Obituary: Bruce Campbell

Bruce Campbell, ornithologist, writer and broadcaster, born Southsea Hampshire 15 June 1912, married 1938 Margaret Gibson-Hill (two sons, one daughter), died Witney Oxfordshire 9 January 1993.

BRUCE CAMPBELL exemplified in his life, more strikingly perhaps than anyone else, the transition from the 19th-century naturalist - a collector and sportsman in equal measure - to the scientific, conservation-orientated naturalist of today. A fluent, gifted and humorous writer, a good organiser, and a lively, amusing speaker, he was a major influence - through his writing, his work for the British Trust for Ornithology (BTO), and his broadcasting - in promoting the public interest in birds and environmental matters that is essential if there is to be any future for the natural world.

His close association with his father, an army officer and keen birds-nester and egg-collector who later became the army's Inspector of Physical Training, set the course of his life. His early years were spent mainly in Hampshire, where under his father's tuition and with his own native flair he began to acquire the extraordinary skill in finding nests that was one of his hallmarks - a skill now conspicuously lacking in many otherwise able ornithologists. I remember a day in the Forest of Dean in the 1950s, when after helping him to check the Pied Flycatchers nesting in boxes which he studied for many years, I walked with him through the woods and, by casually tapping the vegetation with his stick and poking about, he found in perhaps 40 minutes two or three nests each of Wood Warbler, Blackcap and Garden Warbler, even one of which I would have been quite pleased to have found in a season.

His school years at Winchester seemed to have been most memorable for the days off when he was able to roam far afield, looking for nests - and not only nests; his interests were wide, embracing plants and insects. The highlights were holidays in Argyll, where his parents had moved on his father's retirement - 'The place I have looked on as 'home' for nearly 60 years'. It was at Winchester, however, that a more scientific interest in birds began to develop. A lecture by the explorer and naturalist Tom Longstaff on the Oxford expedition to Greenland described Max Nicholson's pioneering mapping of territories of breeding birds, and made him realise that 'there is something you could do with nests other than emptying them'. All this and much else - for Campbell was a meticulous diarist and record keeper - is recounted in his autobiographical Birdwatcher at Large (1979).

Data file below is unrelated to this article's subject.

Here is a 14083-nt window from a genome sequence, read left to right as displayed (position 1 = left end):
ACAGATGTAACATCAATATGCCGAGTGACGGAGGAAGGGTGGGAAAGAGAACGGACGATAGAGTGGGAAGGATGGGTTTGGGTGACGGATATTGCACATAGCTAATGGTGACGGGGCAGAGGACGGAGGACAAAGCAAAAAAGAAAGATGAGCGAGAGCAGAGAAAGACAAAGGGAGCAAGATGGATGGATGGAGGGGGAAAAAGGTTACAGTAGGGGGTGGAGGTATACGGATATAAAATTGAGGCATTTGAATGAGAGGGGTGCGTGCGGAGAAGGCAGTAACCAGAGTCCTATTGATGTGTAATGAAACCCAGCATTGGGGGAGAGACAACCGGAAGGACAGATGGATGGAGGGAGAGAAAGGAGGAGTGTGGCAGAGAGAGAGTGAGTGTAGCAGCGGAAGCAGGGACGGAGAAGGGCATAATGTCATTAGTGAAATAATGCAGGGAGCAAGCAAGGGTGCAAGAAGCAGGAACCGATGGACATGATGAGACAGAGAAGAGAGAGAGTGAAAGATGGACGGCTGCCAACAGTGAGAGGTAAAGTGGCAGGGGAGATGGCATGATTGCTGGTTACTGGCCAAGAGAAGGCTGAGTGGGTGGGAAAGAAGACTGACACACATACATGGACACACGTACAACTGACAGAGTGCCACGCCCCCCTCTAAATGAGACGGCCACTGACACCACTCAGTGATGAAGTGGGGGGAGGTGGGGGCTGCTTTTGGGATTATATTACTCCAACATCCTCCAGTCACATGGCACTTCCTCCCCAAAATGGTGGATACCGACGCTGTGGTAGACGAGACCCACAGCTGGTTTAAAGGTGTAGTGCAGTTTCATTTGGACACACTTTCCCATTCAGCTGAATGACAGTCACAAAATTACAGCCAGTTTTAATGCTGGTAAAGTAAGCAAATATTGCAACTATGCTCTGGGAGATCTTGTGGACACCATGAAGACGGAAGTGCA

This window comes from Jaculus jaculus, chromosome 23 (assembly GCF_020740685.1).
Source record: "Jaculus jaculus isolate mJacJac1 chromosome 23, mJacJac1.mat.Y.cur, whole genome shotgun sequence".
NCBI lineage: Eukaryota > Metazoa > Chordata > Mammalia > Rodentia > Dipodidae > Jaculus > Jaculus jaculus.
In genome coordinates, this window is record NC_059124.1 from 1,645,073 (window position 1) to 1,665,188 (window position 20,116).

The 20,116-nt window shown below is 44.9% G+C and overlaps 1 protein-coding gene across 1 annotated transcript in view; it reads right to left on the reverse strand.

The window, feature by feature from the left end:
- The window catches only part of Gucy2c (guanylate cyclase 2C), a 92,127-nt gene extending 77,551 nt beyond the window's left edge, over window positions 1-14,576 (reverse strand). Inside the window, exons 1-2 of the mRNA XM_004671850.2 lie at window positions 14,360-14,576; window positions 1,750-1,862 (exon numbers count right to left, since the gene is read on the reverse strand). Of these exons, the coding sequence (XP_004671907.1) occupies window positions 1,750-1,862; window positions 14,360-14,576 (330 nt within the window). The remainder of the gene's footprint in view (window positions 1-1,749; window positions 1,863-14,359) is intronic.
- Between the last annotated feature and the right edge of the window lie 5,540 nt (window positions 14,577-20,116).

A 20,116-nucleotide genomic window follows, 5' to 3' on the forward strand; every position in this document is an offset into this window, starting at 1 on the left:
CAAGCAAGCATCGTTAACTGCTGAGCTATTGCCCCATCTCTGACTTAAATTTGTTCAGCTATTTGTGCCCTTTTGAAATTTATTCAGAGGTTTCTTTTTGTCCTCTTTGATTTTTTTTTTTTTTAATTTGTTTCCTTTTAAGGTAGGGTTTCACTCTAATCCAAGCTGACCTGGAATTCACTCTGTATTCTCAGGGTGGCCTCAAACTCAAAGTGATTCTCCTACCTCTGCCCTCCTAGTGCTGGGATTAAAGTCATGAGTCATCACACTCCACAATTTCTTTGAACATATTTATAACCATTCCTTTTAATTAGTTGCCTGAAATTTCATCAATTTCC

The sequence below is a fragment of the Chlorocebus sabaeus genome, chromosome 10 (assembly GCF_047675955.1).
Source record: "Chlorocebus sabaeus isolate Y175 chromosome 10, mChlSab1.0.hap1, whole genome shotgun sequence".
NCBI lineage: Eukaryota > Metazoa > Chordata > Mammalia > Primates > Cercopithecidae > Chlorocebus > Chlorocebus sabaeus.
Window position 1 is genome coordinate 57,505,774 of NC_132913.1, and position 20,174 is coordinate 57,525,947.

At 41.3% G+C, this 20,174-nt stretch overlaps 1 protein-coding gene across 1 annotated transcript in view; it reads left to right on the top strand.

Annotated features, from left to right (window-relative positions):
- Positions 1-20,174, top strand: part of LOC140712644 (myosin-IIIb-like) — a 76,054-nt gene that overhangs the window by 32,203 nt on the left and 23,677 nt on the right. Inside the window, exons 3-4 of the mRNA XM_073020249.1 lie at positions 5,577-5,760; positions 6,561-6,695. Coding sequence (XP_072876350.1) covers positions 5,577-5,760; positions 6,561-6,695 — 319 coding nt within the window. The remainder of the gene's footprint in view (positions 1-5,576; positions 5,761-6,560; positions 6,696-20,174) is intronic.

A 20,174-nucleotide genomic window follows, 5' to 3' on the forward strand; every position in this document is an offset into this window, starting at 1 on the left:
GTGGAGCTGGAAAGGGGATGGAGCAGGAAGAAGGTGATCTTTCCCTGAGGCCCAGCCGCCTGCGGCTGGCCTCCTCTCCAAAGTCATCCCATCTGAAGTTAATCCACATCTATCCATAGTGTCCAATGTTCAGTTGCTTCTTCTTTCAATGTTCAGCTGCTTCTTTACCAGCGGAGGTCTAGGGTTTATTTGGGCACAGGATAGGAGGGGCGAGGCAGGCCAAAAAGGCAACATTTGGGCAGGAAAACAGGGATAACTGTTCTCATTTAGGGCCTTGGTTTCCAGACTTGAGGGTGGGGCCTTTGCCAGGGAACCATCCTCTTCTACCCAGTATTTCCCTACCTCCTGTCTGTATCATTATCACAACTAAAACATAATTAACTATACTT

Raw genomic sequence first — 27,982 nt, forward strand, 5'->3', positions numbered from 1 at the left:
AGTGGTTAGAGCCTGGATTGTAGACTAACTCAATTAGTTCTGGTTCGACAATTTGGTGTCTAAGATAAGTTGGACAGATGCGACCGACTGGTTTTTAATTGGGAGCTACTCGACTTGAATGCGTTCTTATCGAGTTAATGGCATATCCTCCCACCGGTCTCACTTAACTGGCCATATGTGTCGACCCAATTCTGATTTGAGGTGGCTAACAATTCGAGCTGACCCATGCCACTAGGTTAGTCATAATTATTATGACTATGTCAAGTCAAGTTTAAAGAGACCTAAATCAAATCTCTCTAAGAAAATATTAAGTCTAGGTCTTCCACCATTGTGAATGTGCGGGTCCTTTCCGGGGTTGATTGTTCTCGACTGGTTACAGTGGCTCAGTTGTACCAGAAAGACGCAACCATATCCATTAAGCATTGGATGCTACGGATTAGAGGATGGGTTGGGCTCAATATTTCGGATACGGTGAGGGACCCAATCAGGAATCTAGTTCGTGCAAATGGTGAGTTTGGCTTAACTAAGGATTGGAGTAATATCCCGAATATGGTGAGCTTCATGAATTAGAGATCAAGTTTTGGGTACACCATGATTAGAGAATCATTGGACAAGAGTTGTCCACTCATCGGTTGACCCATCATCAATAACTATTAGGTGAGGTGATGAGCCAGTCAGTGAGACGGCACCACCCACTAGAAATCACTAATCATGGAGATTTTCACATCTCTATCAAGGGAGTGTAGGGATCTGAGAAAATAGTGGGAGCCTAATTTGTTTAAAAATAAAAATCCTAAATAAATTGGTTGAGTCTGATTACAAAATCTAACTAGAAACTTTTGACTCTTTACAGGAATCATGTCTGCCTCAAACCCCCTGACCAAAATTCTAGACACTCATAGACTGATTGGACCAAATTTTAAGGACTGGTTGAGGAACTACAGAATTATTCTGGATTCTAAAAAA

A degree in forestry at Edinburgh University, where he still indulged his taste for wildfowling and rough shooting, was followed by temporary work in forestry, various part-time jobs, and finally a post with the Central Council for Recreative Physical Training (CCRPT), a London-based organisation with countrywide activities.

In 1939 he moved to Cardiff, organising the CCRPT's activities in Wales, and while doing so began in his spare time to carry out a detailed study of the bird population of farmland, which eventually developed into a Ph D thesis, the first Ph D in Britain to be gained for ornithological fieldwork.

This qualification, not so common in those days, was fortunately timed. While he was writing it up, he was invited by James Fisher to join a small group of naturalists on an aerial count of grey seal pups which, being white, are conspicuous from the air, round the coasts of Britain. The exercise, though unsuccessful as a census, helped to establish Campbell's contacts with influential ornithologists, and to his being invited soon after, in 1948, to be the first full-time secretary of the rapidly expanding BTO.

During his 10 years at the BTO, Campbell was responsible for its continuing development as a nationwide team of amateur enthusiasts working under the guidance of a small number of professionals and carrying out surveys, population monitoring, and special ad hoc studies that were to make British bird populations the most thoroughly known in the world, and would provide the scientific basis for government policies. He also began to be a regular broadcaster, and after leaving the BTO spent three years as senior producer at the BBC's Natural History Unit at Bristol. Later, he joined the staff of the Countryman on a part-time basis, and continued with a varied programme of writing and broadcasting, finding time also to edit the massive and authoritative Dictionary of Birds (1985) for the British Ornithologists' Union. His summing up was characteristically modest. He confessed that: 'birdwatching to me has always been a sport rather than an art or even a science, though, of course, a scientific structure can be built on it'.